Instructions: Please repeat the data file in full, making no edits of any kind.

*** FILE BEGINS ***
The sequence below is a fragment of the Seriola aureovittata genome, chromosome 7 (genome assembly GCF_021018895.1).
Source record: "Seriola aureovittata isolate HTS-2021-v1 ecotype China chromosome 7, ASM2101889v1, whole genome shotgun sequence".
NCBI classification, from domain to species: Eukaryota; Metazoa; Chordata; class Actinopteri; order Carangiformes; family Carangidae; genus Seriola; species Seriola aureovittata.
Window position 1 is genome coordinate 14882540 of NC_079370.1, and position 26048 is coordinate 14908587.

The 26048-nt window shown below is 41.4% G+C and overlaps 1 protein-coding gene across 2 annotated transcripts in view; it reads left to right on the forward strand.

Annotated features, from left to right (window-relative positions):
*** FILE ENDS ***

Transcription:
The sequence below is a fragment of the Seriola aureovittata genome, chromosome 7 (genome assembly GCF_021018895.1).
Source record: "Seriola aureovittata isolate HTS-2021-v1 ecotype China chromosome 7, ASM2101889v1, whole genome shotgun sequence".
NCBI classification, from domain to species: Eukaryota; Metazoa; Chordata; class Actinopteri; order Carangiformes; family Carangidae; genus Seriola; species Seriola aureovittata.
Window position 1 is genome coordinate 14882540 of NC_079370.1, and position 26048 is coordinate 14908587.

The 26048-nt window shown below is 41.4% G+C and overlaps 1 protein-coding gene across 2 annotated transcripts in view; it reads left to right on the forward strand.

Annotated features, from left to right (window-relative positions):